5. Easy to Dress Clothing. Hands and fingers may not work as well as we would like them to when we get older. Elastic waist pants, tee shirts, and shirts with snaps are easier to put on and will help them keep their dignity. You may want to have velcro shoes. You may also want to get some dressing aids that will help them dress themselves.

6. Warm Clothing. One of the things that happens to the body as we get older is that we lose our ability to keep warm. Older people get cold quickly and need layers to stay warm. Warm cardigans, sweaters, sweatshirts, and heavy socks all help to maintain body temperature.

7. Compression stockings. These will help with muscle fatigue in the legs, keep the varicose veins and leg ulcers from forming, improve blood flow, and help with swelling in the legs. During a crisis, the elderly may need to be on their feet more and compression stockings will help with their comfort.

8. Safety items. When hosting an elderly person, you need to realize they do not get around as well as you do. Showers and bathtubs need railings to hold on to. The stairs will also need railings, even just 2 or 3 steps. You will need lights or the ability to light an area in hard to see spots. You are trying to minimize accidents that could seriously impact your home in times of crisis. An elderly person falling will add more work to what can be an overburdened workload.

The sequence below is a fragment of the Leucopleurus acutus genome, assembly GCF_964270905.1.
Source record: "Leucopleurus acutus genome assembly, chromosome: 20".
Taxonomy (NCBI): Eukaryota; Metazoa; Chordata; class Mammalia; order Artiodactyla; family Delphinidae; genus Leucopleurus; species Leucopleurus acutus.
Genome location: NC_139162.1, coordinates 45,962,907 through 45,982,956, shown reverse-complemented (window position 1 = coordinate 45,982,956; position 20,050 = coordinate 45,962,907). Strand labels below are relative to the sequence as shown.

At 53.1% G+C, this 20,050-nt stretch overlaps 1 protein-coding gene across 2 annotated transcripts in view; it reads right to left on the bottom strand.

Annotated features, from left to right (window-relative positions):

9. Food. Of course, the elderly need food. However, their food needs change as they get older. While they may enjoy the same foods as everyone else, they may also have special diets. They may need to follow a diabetic diet or a gluten free diet. They may need softer foods that they can chew easier. They may need easy to digest foods if their digestive system has issues.

10. Medications. You will need to have over the counter medications for them. Some medications are geared towards older people and you should pay attention to that. I would also keep vitamins and supplements for them also because their bodies need more immunity and functional support. As for prescription medicines, I would encourage them to get the longest supply they can get. For example, if they can get a 90 day supply, I would do it. Hopefully, you can find a way to stockpile their prescription medications without problems. I do not encourage withholding medications from them to start a new stockpile.